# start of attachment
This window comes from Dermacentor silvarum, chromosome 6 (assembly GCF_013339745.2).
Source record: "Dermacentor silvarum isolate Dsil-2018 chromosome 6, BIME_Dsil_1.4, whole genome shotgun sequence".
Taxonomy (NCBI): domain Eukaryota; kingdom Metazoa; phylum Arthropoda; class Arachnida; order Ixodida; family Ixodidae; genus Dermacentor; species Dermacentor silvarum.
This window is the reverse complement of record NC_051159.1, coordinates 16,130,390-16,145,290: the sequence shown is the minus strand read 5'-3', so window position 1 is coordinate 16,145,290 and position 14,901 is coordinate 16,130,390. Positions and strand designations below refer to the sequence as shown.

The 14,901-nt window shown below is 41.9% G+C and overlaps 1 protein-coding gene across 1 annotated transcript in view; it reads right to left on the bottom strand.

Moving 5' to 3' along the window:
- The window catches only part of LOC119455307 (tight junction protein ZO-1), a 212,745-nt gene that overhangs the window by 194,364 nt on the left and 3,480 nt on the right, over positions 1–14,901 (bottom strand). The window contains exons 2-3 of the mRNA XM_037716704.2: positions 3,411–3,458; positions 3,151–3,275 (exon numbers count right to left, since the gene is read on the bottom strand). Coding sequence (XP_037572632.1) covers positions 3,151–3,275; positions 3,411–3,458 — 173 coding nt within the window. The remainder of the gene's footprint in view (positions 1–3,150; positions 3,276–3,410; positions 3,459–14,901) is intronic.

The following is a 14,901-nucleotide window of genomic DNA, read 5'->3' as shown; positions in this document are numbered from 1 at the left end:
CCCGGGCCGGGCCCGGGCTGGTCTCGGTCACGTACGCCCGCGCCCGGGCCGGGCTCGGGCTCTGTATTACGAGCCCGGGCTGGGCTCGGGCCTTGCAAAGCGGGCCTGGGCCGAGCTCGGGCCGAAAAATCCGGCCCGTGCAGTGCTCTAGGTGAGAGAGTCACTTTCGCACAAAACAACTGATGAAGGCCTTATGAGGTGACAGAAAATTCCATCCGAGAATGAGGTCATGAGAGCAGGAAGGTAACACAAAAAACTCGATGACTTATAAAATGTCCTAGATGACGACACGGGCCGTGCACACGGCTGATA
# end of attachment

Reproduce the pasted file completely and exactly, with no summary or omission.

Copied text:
This window comes from Dermacentor silvarum, chromosome 6 (assembly GCF_013339745.2).
Source record: "Dermacentor silvarum isolate Dsil-2018 chromosome 6, BIME_Dsil_1.4, whole genome shotgun sequence".
Taxonomy (NCBI): domain Eukaryota; kingdom Metazoa; phylum Arthropoda; class Arachnida; order Ixodida; family Ixodidae; genus Dermacentor; species Dermacentor silvarum.
This window is the reverse complement of record NC_051159.1, coordinates 16,130,390-16,145,290: the sequence shown is the minus strand read 5'-3', so window position 1 is coordinate 16,145,290 and position 14,901 is coordinate 16,130,390. Positions and strand designations below refer to the sequence as shown.

The 14,901-nt window shown below is 41.9% G+C and overlaps 1 protein-coding gene across 1 annotated transcript in view; it reads right to left on the bottom strand.

Moving 5' to 3' along the window:
- The window catches only part of LOC119455307 (tight junction protein ZO-1), a 212,745-nt gene that overhangs the window by 194,364 nt on the left and 3,480 nt on the right, over positions 1–14,901 (bottom strand). The window contains exons 2-3 of the mRNA XM_037716704.2: positions 3,411–3,458; positions 3,151–3,275 (exon numbers count right to left, since the gene is read on the bottom strand). Coding sequence (XP_037572632.1) covers positions 3,151–3,275; positions 3,411–3,458 — 173 coding nt within the window. The remainder of the gene's footprint in view (positions 1–3,150; positions 3,276–3,410; positions 3,459–14,901) is intronic.

The following is a 14,901-nucleotide window of genomic DNA, read 5'->3' as shown; positions in this document are numbered from 1 at the left end:
CCCGGGCCGGGCCCGGGCTGGTCTCGGTCACGTACGCCCGCGCCCGGGCCGGGCTCGGGCTCTGTATTACGAGCCCGGGCTGGGCTCGGGCCTTGCAAAGCGGGCCTGGGCCGAGCTCGGGCCGAAAAATCCGGCCCGTGCAGTGCTCTAGGTGAGAGAGTCACTTTCGCACAAAACAACTGATGAAGGCCTTATGAGGTGACAGAAAATTCCATCCGAGAATGAGGTCATGAGAGCAGGAAGGTAACACAAAAAACTCGATGACTTATAAAATGTCCTAGATGACGACACGGGCCGTGCACACGGCTGATA